With the lukewarm arrivals of “Where’d You Go, Bernadette” and “The Art of Racing in the Rain,” the literary adaptation has taken a beating in recent weeks. Sure, Stephen King held up his end, but that’s to be expected.
This dismal run continues with “The Goldfinch,” a tasteful big-screen version of Donna Tartt’s Pulitzer Prize-winning bestseller. This one starts with a bang and ends with a whimper.
The bang is a terrorist bombing at New York’s Metropolitan Museum. Adolescent kid Theo (played by Oakes Fegley, and as an adult by Ansel Elgort) survives the blast, but his mother is killed.
He takes two talismans from the museum: a ring handed to him by a dying man, which leads to the man’s partner (Jeffrey Wright), an antiques dealer. Theo also takes a priceless painting, “The Goldfinch,” which will play a bizarre role in his subsequent life.
Theo is briefly taken under the wing of an upper-crust Manhattan family (a bravely committed Nicole Kidman plays the mother), who will haunt his later life. Eventually his irresponsible father (Luke Wilson, good enough to be just a couple of scenes shy of a Supporting Actor nomination) resurfaces, dragging Theo out to the Nevada desert, where they live in a featureless suburb with Dad’s brassy girlfriend (Sarah Paulson).
Befriending Boris, a wild Ukrainian immigrant (ably played by “Stranger Things” lad Finn Wolfhard, and later by Aneurin Barnard), Theo embraces certain bad habits that will last a lifetime.
Halfway through the film, we jump to Theo’s adulthood, where he has become an antiques dealer back in New York. The possibility of a good marriage beckons, but too much unprocessed trauma won’t make things simple.
For a while, “The Goldfinch” builds intrigue. Peter Straughan’s screenplay uses cryptic dialogue to advance the story, and we’re reasonably curious about where this all will lead.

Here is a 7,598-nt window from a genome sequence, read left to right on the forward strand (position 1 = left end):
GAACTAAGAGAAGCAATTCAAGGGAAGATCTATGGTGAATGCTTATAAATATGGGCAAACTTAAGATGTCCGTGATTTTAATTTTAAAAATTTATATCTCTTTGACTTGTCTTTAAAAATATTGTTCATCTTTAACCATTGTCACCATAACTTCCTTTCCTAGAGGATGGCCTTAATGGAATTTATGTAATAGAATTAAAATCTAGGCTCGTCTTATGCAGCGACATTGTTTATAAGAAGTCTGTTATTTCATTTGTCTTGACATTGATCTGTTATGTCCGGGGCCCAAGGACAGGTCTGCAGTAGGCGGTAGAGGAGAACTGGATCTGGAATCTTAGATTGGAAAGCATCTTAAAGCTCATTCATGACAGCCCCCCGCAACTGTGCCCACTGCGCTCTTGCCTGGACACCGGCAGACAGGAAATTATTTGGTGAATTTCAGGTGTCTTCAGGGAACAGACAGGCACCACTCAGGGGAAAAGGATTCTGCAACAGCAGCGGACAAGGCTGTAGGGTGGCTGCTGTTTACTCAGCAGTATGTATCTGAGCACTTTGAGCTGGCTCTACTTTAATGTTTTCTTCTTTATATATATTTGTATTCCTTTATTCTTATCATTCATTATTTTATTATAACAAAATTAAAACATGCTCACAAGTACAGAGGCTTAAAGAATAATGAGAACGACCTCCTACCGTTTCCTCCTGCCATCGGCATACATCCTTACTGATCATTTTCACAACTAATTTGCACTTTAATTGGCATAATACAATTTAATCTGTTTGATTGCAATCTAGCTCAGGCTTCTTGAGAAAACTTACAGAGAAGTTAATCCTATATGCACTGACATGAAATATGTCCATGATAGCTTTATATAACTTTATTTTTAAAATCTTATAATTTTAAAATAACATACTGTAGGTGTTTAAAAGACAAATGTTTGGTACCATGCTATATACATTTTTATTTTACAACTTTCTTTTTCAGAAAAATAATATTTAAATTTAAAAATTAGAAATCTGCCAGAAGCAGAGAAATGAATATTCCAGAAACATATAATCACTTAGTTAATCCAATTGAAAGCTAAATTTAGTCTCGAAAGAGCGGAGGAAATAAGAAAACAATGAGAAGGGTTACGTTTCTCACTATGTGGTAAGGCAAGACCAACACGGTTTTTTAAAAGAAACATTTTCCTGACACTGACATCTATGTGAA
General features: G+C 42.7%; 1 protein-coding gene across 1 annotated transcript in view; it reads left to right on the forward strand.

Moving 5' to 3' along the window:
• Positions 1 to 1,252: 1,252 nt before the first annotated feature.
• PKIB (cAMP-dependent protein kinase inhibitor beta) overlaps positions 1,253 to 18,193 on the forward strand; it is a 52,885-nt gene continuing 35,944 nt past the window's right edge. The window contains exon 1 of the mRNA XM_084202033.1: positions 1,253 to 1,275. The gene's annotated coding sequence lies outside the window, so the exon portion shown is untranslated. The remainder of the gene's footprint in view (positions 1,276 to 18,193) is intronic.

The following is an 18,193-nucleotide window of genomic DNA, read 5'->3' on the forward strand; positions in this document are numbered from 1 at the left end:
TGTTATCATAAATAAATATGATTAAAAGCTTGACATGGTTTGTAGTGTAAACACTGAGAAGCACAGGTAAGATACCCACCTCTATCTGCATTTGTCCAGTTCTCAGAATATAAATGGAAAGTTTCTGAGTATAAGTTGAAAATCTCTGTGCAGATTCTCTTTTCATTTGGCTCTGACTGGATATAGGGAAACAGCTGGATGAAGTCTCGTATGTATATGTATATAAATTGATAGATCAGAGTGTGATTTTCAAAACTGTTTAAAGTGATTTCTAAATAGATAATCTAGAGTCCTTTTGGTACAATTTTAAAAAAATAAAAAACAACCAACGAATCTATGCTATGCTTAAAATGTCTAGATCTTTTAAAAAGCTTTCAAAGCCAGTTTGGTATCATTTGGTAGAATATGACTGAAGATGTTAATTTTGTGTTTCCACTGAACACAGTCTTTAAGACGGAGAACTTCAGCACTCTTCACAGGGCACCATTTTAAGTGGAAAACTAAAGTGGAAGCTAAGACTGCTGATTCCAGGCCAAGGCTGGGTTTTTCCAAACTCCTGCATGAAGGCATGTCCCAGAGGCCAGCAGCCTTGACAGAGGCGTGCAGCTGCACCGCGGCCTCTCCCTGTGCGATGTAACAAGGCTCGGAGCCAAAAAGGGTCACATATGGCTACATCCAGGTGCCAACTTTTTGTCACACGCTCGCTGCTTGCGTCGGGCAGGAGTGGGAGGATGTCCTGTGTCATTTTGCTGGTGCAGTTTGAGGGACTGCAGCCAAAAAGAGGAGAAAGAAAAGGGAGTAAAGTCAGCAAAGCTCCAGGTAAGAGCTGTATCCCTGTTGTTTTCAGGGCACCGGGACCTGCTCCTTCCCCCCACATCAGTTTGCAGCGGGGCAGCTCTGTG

The wheels begin to come off in adulthood. Having to draw together the various plot strands proves too much even for a longish 149-minute film, and characters apparently meant to be significant — like a girl who also survives the bombing — don’t get enough time to create impact.
Even with more time to establish things, it’s likely the story’s far-fetched turns would still ring false. Somehow the deep thoughts on the immortality of art don’t sit well with gunplay that seems to have crept in from a so-so “NCIS” episode.
Director John Crowley and ace cameraman Roger Deakins give the film a polished sheen that looks terrific and never digs beneath the surface. Even a scene with Theo and Boris tripping on LSD remains dignified.
With all these problems, “The Goldfinch” might have been engaging if it weren’t for the wet-blanket presence of gawky, baby-faced Ansel Elgort. He was fun in “Baby Driver,” but almost vanishes in front of your eyes here.
I’ll cut it some slack because it doesn’t have a talking dog. Otherwise, “The Goldfinch” joins other recent adaptations as a real misfire.
“The Goldfinch” 1½ stars
A misfired adaptation of Donna Tartt’s Pulitzer Prize-winning novel, which spans the traumatized youth and young adulthood of a boy who survives a terrorist bombing (he’s played by Oakes Fegley and wet blanket Ansel Elgort). The film loses its footing when the character reaches adulthood, as the plot takes a series of increasingly far-fetched turns. With Nicole Kidman, Jeffrey Wright.
Rating: R, for violence, language
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